Mihaela Buzarnescu was a name not many fans were familiar with, and they could hardly be faulted for their ignorance. She has been around since 2004, but managed her first ever Grand Slam match win at the 2018 Roland Garros. Her first Grand Slam appearance was at the 2017 US Open.

So what’s the story of this 30-year old from Romania?

Buzarnescu was recognised as a top talent when she was a teenager and was ranked as high as fourth in the world as a junior. At the prestigious Orange Bowl junior tournament in 2005, she beat Agnieszka Radwanska before falling to Caroline Wozniacki in the final. But here the career trajectories with her vanquished opponents diverged.

A shoulder injury kept her off tour for six months when she should have been transitioning from the junior circuit to the professional ranks. In that time, sponsorships from Adidas and Wilson lapsed, and she received no financial support from any other sources. Then she hurt her left knee, and two unsuccessful surgeries later and having broken into the top 150, she was again forced out of the sport.

So, unable to go out on the courts, she decided to study and enrolled for a PhD in sports science, studying the psychomotor development of junior tennis players between the ages of 12 and 14. The idea was that maybe it would be helpful in getting her a job someday. She received her doctoral degree in December 2016.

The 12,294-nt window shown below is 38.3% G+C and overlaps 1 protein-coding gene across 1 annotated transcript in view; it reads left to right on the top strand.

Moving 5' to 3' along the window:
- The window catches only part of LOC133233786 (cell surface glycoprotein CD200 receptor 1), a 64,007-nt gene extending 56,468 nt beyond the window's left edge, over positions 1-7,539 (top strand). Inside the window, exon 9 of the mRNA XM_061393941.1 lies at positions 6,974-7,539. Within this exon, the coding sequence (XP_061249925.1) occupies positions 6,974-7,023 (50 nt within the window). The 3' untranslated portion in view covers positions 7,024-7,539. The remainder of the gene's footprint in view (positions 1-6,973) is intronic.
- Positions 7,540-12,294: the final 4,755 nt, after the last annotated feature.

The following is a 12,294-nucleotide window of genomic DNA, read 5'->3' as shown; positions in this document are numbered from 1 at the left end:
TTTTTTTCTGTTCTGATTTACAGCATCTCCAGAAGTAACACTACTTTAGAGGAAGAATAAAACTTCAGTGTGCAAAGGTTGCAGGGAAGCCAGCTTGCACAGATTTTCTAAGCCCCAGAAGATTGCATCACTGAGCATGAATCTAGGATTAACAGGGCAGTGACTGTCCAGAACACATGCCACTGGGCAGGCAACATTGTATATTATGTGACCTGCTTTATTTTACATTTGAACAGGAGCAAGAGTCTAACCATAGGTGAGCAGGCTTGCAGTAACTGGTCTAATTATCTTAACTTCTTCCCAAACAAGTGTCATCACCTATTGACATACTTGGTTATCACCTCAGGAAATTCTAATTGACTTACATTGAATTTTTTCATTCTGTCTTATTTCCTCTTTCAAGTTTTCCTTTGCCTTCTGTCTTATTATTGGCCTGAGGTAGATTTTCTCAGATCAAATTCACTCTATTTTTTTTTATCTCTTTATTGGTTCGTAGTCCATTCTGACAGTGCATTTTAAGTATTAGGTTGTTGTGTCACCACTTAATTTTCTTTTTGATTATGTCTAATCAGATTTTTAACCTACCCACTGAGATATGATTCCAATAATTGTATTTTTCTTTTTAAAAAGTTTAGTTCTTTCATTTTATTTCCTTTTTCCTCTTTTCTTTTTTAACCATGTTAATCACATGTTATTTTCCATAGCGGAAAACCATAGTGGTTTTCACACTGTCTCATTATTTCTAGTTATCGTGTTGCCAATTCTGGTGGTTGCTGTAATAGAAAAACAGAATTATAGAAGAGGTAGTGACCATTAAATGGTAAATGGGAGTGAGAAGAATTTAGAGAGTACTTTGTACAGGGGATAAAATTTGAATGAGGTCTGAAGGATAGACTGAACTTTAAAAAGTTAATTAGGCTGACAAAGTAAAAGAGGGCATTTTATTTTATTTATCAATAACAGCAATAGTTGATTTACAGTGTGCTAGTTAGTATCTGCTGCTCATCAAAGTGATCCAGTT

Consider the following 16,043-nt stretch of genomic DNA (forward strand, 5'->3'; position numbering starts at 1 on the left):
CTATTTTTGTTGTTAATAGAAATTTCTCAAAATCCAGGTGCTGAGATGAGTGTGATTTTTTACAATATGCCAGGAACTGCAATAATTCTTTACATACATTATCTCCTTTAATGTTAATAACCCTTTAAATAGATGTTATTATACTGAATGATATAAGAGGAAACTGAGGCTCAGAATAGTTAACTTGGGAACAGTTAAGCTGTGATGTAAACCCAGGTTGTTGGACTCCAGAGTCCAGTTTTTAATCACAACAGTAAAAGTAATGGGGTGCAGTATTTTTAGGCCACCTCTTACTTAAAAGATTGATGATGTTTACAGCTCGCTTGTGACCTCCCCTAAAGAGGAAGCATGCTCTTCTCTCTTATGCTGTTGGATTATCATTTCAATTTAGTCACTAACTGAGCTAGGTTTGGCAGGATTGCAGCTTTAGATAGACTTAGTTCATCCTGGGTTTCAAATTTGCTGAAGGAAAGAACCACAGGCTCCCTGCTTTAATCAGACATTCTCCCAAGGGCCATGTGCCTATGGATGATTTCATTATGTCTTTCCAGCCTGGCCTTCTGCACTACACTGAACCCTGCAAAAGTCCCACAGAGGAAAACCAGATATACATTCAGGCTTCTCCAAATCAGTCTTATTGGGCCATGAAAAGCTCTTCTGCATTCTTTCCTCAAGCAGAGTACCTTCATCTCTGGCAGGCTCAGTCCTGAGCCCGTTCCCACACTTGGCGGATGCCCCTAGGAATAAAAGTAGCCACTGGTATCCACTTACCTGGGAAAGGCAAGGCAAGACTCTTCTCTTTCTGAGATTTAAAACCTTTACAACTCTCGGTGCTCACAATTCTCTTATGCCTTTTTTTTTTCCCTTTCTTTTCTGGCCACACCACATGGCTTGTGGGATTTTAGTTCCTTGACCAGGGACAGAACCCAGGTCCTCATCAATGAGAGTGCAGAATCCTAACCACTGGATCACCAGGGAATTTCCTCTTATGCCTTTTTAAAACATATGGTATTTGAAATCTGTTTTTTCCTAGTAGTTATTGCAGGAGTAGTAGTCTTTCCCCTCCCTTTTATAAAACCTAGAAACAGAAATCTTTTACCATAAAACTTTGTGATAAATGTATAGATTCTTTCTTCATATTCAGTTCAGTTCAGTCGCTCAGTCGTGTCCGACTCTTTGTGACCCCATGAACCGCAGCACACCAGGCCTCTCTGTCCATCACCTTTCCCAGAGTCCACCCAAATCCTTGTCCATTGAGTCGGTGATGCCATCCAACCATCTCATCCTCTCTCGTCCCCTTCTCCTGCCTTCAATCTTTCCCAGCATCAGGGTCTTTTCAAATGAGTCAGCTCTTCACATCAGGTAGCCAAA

The academic achievement now behind her, a desperate Buzarnescu, eager to give her career one more shot, started playing through the knee pain. Suddenly, while playing competitively in a Dutch tennis league, the pain almost miraculously disappeared. She got a new coach and went back on the circuit.

Buzarnescu won 20 straight matches on the ITF circuit last June and July, including titles in Hungary, Turkey, Spain and Germany. The streak took her into the top 150 from just inside the top 400. At the US Open, where she had won the junior doubles title 11 years earlier, she qualified for her first Grand Slam main draw. Understandably, on this occasion she did not make it past the opening round.

After reaching the semifinals of a WTA tournament in Linz, Austria, in October, Buzarnescu cracked the top 100 for the first time, becoming the third oldest player ever to do so. Then she generated one of the fastest ascents inside the Top 100.

She reached her first WTA final in January in Tasmania and her second in Prague in April, pushing Petra Kvitova to three sets before losing the final. She arrived at Roland Garros seeded 31st.

She may not have conquered Paris on her first attempt, but the talent and intent that she displayed in making up for the lost years, means that tennis fans can be sure they have not yet seen the best of 30-year old Dr Mihaela Buzarnescu.

The first doctor of tennis

Buzarnescu is, however, not the first tennis player to combine the sport with academic excellence. The credit for that must go to Mikhail Youzhny of Russia.

The 35-year-old Youzhny began studying for the degree in 2005 when he was just 23, knowing that with limited free time as he competed on the ATP World Tour 11 months of the year, it would take him longer than the usual three-year period to complete it. Youzhny’s thesis explored the philosophy and attitudes of tennis, and he hoped it would be of benefit to aspiring coaches and players.